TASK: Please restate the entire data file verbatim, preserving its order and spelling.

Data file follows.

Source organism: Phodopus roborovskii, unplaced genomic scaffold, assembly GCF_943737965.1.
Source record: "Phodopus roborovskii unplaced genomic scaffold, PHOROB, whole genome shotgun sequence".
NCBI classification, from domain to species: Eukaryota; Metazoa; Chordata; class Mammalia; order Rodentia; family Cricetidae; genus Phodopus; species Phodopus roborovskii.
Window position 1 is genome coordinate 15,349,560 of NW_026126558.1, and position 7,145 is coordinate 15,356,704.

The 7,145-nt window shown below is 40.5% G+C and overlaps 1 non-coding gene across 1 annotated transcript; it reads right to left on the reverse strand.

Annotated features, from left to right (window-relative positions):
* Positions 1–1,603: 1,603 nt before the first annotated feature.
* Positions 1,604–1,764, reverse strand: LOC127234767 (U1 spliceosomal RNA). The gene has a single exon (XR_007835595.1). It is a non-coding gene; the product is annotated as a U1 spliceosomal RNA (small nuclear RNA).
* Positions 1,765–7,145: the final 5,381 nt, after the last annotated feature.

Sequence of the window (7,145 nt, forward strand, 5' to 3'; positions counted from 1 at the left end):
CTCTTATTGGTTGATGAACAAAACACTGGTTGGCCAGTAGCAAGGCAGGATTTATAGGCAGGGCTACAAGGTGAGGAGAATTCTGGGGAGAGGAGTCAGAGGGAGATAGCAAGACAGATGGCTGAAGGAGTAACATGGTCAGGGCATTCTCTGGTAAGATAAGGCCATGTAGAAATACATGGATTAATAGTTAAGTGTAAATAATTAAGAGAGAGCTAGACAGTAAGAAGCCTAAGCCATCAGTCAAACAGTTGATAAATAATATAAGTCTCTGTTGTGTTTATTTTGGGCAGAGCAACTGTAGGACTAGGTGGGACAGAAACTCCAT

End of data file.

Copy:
Source organism: Phodopus roborovskii, unplaced genomic scaffold, assembly GCF_943737965.1.
Source record: "Phodopus roborovskii unplaced genomic scaffold, PHOROB, whole genome shotgun sequence".
NCBI classification, from domain to species: Eukaryota; Metazoa; Chordata; class Mammalia; order Rodentia; family Cricetidae; genus Phodopus; species Phodopus roborovskii.
Window position 1 is genome coordinate 15,349,560 of NW_026126558.1, and position 7,145 is coordinate 15,356,704.

The 7,145-nt window shown below is 40.5% G+C and overlaps 1 non-coding gene across 1 annotated transcript; it reads right to left on the reverse strand.

Annotated features, from left to right (window-relative positions):
* Positions 1–1,603: 1,603 nt before the first annotated feature.
* Positions 1,604–1,764, reverse strand: LOC127234767 (U1 spliceosomal RNA). The gene has a single exon (XR_007835595.1). It is a non-coding gene; the product is annotated as a U1 spliceosomal RNA (small nuclear RNA).
* Positions 1,765–7,145: the final 5,381 nt, after the last annotated feature.

Sequence of the window (7,145 nt, forward strand, 5' to 3'; positions counted from 1 at the left end):
CTCTTATTGGTTGATGAACAAAACACTGGTTGGCCAGTAGCAAGGCAGGATTTATAGGCAGGGCTACAAGGTGAGGAGAATTCTGGGGAGAGGAGTCAGAGGGAGATAGCAAGACAGATGGCTGAAGGAGTAACATGGTCAGGGCATTCTCTGGTAAGATAAGGCCATGTAGAAATACATGGATTAATAGTTAAGTGTAAATAATTAAGAGAGAGCTAGACAGTAAGAAGCCTAAGCCATCAGTCAAACAGTTGATAAATAATATAAGTCTCTGTTGTGTTTATTTTGGGCAGAGCAACTGTAGGACTAGGTGGGACAGAAACTCCAT